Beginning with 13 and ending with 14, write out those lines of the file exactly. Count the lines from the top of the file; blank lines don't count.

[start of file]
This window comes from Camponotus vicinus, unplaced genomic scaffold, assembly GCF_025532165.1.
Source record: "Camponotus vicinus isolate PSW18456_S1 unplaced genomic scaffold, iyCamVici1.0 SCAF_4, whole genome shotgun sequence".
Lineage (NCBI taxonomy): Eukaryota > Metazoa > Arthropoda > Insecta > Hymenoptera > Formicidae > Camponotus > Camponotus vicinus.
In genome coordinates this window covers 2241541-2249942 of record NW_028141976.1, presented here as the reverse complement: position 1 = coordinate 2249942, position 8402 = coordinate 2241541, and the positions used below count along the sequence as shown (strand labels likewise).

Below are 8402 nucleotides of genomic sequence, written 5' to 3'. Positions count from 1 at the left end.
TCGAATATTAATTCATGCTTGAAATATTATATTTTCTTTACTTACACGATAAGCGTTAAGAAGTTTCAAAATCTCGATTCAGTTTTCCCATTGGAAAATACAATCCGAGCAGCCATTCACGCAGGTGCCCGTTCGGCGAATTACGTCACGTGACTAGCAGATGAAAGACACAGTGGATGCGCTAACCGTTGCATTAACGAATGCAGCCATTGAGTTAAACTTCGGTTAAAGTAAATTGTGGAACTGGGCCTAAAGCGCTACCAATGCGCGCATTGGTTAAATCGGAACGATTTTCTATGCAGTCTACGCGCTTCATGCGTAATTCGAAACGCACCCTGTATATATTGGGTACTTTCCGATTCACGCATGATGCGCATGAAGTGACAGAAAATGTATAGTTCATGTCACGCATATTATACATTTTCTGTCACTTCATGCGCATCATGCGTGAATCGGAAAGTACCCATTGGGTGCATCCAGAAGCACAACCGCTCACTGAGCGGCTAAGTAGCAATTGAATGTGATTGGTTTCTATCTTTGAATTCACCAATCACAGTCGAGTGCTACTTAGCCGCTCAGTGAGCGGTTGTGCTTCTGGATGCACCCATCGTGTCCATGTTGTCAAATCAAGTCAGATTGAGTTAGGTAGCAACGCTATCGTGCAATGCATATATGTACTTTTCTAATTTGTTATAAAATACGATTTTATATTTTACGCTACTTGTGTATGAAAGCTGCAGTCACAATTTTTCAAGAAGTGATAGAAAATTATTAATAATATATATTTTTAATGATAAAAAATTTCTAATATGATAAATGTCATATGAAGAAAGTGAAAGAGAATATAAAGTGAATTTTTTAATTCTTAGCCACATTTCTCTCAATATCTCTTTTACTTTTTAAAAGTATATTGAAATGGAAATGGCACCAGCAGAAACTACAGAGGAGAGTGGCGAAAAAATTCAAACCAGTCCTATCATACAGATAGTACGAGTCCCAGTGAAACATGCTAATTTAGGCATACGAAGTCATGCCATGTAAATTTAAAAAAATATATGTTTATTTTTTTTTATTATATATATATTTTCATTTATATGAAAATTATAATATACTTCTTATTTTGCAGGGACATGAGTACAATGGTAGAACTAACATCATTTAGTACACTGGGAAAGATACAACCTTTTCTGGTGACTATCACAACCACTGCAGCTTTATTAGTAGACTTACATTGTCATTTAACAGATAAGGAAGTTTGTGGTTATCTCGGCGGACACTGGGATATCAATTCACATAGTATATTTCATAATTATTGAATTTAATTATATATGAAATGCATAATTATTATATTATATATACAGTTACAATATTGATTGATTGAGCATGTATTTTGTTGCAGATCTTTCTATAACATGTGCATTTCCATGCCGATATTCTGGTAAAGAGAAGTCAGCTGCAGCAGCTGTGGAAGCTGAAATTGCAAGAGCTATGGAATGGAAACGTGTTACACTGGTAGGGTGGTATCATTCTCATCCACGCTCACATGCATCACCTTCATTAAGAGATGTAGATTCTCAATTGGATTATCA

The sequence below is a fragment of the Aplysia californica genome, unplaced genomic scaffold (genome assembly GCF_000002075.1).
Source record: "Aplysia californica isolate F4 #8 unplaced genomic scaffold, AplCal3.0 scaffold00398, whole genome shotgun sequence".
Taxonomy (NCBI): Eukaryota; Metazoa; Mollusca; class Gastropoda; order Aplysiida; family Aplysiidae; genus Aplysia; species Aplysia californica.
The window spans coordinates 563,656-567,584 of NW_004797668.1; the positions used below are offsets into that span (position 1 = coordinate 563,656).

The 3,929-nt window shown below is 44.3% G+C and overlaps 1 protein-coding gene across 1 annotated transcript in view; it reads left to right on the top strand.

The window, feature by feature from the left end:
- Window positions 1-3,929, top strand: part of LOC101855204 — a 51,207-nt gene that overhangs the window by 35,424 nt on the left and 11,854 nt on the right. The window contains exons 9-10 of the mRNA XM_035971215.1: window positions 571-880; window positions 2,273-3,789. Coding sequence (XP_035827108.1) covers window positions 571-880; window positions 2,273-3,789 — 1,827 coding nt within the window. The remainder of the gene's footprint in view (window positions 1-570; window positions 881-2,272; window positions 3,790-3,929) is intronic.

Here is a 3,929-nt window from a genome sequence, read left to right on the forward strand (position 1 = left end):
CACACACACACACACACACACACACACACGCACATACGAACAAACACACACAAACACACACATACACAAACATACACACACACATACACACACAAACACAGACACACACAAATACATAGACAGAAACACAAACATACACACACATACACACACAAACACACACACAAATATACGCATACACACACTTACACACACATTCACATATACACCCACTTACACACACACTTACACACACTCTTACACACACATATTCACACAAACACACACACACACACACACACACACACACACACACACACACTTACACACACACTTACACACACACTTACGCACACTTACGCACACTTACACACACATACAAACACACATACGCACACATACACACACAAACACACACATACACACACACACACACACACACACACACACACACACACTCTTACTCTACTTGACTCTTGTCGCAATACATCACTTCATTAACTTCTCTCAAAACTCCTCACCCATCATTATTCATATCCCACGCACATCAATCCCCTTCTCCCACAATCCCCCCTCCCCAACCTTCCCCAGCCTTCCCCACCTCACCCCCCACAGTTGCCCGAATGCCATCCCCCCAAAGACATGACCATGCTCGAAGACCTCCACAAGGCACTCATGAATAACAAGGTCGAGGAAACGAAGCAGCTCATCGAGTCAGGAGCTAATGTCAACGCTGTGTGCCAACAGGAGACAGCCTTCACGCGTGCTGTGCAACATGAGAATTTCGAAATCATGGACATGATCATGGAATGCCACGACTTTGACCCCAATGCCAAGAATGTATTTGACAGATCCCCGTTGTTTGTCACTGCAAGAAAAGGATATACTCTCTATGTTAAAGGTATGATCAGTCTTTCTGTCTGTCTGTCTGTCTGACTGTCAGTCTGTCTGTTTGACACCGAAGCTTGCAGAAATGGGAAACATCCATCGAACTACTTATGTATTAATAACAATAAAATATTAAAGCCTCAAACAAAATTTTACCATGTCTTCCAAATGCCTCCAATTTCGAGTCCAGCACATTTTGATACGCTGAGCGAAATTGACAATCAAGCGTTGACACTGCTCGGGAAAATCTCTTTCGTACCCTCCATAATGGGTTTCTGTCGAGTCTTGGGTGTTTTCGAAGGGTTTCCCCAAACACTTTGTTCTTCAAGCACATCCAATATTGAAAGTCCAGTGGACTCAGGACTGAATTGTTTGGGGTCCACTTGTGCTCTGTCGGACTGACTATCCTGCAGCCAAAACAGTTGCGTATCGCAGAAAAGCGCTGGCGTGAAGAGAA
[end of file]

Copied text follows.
- Window positions 1-3,929, top strand: part of LOC101855204 — a 51,207-nt gene that overhangs the window by 35,424 nt on the left and 11,854 nt on the right. The window contains exons 9-10 of the mRNA XM_035971215.1: window positions 571-880; window positions 2,273-3,789. Coding sequence (XP_035827108.1) covers window positions 571-880; window positions 2,273-3,789 — 1,827 coding nt within the window. The remainder of the gene's footprint in view (window positions 1-570; window positions 881-2,272; window positions 3,790-3,929) is intronic.

Here is a 3,929-nt window from a genome sequence, read left to right on the forward strand (position 1 = left end):